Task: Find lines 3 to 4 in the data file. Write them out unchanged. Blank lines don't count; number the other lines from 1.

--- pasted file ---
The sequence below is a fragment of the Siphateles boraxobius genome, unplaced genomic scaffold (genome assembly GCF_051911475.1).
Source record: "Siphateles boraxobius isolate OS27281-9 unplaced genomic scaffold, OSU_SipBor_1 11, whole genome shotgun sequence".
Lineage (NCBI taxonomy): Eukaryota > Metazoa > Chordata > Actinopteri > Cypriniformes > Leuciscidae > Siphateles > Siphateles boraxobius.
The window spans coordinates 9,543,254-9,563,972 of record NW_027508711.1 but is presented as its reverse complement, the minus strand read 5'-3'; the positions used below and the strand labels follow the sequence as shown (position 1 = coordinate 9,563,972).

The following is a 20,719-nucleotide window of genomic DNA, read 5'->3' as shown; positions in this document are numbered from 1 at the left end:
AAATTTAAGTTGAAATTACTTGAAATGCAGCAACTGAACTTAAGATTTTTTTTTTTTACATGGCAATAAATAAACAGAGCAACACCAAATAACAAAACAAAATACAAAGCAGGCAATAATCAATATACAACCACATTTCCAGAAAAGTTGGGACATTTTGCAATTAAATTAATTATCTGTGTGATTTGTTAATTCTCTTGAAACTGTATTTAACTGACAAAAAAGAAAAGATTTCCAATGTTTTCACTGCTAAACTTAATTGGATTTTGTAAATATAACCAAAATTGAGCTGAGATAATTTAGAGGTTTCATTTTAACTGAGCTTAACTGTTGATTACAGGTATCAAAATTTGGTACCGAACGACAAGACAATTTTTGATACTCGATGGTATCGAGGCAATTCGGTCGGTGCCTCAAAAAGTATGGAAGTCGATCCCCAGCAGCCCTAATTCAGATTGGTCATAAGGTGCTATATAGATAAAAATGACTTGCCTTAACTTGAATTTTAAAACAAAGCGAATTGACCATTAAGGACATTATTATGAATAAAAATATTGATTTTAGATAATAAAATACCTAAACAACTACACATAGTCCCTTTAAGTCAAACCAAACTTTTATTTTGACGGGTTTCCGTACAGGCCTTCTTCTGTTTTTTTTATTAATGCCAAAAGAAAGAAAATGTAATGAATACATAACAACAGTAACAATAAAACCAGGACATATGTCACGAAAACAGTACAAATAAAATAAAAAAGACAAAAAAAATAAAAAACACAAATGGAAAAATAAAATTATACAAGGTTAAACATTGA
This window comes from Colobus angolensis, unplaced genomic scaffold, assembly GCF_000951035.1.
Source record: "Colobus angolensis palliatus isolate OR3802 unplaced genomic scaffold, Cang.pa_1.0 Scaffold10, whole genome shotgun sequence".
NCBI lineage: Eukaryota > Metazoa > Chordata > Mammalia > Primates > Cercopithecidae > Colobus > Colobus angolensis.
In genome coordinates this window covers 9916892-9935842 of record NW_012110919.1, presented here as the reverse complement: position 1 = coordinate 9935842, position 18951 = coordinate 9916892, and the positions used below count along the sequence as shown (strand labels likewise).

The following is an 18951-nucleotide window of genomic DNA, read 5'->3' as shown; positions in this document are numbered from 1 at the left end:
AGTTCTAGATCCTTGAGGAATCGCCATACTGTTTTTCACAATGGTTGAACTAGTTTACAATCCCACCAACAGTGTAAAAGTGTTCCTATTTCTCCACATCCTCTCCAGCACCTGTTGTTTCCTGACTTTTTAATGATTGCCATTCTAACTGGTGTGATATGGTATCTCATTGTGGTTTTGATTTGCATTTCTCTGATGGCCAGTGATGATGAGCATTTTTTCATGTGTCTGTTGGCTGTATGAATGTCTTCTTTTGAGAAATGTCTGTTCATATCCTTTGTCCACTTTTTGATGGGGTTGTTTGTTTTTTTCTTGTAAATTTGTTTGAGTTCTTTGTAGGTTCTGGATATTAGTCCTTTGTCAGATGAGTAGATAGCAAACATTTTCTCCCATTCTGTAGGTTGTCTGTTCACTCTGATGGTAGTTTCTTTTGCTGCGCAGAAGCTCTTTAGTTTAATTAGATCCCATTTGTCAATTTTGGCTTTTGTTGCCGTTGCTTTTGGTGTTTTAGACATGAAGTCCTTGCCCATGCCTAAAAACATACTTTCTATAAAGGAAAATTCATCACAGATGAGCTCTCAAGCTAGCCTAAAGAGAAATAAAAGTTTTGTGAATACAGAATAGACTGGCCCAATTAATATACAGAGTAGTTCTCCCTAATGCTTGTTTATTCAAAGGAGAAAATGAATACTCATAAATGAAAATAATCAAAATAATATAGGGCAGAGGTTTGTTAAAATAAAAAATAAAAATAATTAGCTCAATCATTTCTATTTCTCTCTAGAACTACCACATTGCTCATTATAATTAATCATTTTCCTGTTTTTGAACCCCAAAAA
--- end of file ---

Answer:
Lineage (NCBI taxonomy): Eukaryota > Metazoa > Chordata > Actinopteri > Cypriniformes > Leuciscidae > Siphateles > Siphateles boraxobius.
The window spans coordinates 9,543,254-9,563,972 of record NW_027508711.1 but is presented as its reverse complement, the minus strand read 5'-3'; the positions used below and the strand labels follow the sequence as shown (position 1 = coordinate 9,563,972).